I recently returned from South Africa where I attended a conference and a workshop to help better understand current and develop new, much needed, global conservation strategies for sharks, as well as mantas and devil rays. In the past month, Project AWARE has joined leading researchers and policy experts to envision the future, verbalize clear goals, and discuss the actions needed to protect these species.
Conservationists have vowed to continue the fight against Western Australia’s shark kill policy, despite being dealt another blow in a bid to end the so-called cull.
After earlier losing a legal bid to have the baited drumlines off the WA coast removed, on Wednesday the state’s Environmental Protection Authority declined to formally assess the program which has claimed over 100 sharks since the start of the year.
On 13th December 2013, the Australian Government took a major step backwards for marine conservation, suspending the implementation of management plans for the 33 new marine parks, including parks in the Coral Sea, the Kimberley and the Great Australian Bight. These management plans outline the levels of protection the parks provide to fragile ocean habitat and the marine species within them.
What happens to shark and ray species when decision makers don’t follow scientific advice? How can science support sustainable shark and ray management? These were some of the questions addressed during this year’s European Elasmobranch Association’s (EEA) annual conference held in Plymouth UK from 1st to 3rd November where shark scientists and advocates from all corners of the globe came to discuss the latest in shark science and conservation.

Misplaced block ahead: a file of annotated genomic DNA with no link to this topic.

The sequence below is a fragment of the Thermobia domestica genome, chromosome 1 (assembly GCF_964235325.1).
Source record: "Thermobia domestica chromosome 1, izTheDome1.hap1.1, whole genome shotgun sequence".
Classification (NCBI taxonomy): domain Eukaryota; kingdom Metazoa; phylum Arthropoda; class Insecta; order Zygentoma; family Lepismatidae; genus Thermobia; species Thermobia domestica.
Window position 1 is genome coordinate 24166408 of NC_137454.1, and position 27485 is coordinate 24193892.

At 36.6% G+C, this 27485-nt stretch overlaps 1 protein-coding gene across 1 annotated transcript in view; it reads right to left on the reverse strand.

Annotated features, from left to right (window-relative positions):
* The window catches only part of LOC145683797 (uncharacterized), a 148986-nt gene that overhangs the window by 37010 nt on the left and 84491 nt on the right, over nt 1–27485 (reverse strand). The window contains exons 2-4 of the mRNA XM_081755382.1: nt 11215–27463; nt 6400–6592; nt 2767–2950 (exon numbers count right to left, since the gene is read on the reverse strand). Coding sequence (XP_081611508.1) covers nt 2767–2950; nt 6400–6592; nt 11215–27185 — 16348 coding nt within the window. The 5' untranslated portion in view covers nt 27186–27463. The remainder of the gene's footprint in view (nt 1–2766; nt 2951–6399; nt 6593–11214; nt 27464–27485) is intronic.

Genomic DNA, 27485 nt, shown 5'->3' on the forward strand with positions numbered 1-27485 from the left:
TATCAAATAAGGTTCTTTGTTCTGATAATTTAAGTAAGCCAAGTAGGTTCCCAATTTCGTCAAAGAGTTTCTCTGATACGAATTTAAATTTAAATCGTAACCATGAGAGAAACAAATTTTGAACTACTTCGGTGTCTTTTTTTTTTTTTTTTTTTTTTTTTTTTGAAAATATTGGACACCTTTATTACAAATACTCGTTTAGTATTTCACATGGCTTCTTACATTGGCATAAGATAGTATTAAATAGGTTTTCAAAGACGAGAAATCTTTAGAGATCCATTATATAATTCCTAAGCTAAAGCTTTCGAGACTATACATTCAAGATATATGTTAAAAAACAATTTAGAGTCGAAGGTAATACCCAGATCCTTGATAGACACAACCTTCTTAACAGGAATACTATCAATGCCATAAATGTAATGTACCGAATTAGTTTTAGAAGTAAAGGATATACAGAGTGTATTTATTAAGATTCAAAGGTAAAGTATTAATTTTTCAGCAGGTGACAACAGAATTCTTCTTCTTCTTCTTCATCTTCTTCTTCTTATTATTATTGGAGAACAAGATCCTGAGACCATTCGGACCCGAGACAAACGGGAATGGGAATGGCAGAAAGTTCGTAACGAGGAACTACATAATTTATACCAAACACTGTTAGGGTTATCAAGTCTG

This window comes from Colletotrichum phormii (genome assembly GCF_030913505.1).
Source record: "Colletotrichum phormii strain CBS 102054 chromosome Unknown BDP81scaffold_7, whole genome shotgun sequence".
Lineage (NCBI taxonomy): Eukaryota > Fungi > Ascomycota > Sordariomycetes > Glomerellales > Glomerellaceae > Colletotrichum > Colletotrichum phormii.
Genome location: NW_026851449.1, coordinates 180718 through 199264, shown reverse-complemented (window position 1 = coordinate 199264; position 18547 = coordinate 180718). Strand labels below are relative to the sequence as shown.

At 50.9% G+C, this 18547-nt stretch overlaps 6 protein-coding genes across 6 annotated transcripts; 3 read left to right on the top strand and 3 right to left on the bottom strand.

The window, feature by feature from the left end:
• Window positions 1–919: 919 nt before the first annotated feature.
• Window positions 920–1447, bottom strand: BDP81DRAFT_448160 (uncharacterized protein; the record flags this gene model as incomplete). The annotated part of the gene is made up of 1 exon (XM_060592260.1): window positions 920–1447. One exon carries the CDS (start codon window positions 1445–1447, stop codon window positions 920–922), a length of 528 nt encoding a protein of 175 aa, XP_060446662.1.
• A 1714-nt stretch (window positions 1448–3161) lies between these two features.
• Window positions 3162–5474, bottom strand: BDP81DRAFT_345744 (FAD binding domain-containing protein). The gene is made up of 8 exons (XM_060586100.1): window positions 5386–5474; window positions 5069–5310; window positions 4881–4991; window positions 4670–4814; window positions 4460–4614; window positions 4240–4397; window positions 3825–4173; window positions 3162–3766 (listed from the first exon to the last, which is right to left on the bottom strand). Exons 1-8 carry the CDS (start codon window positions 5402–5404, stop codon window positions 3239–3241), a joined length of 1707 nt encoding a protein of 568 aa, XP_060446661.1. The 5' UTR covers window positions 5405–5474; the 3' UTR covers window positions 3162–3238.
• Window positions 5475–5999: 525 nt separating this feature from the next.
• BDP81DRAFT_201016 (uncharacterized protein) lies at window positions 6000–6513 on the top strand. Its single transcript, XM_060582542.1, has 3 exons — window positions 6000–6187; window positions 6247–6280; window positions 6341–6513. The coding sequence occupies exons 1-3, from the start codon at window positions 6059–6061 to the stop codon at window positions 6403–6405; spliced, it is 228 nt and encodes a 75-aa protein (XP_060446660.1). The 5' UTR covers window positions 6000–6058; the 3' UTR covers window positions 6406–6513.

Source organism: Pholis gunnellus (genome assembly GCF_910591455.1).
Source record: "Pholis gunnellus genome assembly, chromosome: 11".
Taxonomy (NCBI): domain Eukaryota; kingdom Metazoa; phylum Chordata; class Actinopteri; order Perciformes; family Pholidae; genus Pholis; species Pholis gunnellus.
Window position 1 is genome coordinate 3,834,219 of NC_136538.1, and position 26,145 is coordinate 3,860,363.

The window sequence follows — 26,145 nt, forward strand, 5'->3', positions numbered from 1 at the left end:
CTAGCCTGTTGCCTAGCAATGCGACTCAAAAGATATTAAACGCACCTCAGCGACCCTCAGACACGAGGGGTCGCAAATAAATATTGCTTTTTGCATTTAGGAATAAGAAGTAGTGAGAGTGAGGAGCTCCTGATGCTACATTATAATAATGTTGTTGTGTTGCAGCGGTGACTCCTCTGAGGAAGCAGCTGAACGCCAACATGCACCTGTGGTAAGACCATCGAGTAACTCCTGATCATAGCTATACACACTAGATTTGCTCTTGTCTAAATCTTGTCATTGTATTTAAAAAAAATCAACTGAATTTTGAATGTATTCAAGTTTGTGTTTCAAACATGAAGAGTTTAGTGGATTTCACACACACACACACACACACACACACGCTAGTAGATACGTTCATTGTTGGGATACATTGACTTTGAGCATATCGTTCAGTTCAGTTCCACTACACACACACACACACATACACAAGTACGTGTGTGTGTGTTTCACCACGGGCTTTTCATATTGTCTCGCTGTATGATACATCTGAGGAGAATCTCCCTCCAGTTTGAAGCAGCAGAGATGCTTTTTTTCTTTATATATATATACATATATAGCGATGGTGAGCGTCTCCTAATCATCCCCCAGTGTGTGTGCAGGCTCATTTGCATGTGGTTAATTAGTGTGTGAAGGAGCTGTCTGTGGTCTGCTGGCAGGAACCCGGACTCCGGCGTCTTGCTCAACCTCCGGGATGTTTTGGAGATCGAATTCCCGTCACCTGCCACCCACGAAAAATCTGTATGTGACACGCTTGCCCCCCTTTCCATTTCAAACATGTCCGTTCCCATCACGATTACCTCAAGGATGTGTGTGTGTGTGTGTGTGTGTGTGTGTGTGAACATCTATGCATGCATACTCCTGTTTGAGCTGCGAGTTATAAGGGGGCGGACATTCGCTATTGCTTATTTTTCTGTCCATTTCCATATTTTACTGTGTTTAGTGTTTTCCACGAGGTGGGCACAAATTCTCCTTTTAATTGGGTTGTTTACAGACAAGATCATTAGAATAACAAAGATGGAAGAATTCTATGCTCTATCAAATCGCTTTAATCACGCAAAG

They did! More than 50,000 runners finished the 2013 ING New York City Marathon on Sunday, November 3, making this years race the largest marathon ever. Among them, a team of passionate divers, shark lovers and competitive runners crossed the finish line in support of shark conservation.
Twelve months before the entry into force of CITES regulations on shark and rays, the European Union approves a 1.2 million euro project to ensure their effective implementation. Brazil, China, Germany, Japan and the United States have also offered support and technical assistance.
The 178 Parties to the Convention on International Trade in Endangered Species of Wild Fauna and Flora (CITES) are preparing for the implementation of the shark and ray listings that they adopted at the 16th meeting of the Conference of the Parties (CoP16) in March 2013 in Bangkok, Thailand.
The Ministry of Agriculture, Livestock , Aquaculture and Fisheries (MAGAP) has ordered the implementation of management and ordering measures of the incidental catches of hammerhead shark in Ecuadorian waters.
The species covered by the Ministerial Agreement N° 116 are two: scalloped hammerhead (Sphyrna lewini) and smooth hammerhead (Sphyrna zygaena).
Alsalcio Northia frente Playa Mann
San Cristóbal Island
Puerto Baquerizo Moreno
0° 54' 32.6916" S, 89° 37' 5.61" W
Results of our Ocean Action Project on the movement behavior of juvenile blacktip sharks will be presented to local authorities, the Galapagos National Park, the municipality and the general public at:
Science & Conservation in the Galapagos Islands:
A Summer Seminar Series at the Galapagos Science Center, San Cristobal Island
Sponsored by the Galapagos National Park & the Galapagos Science Center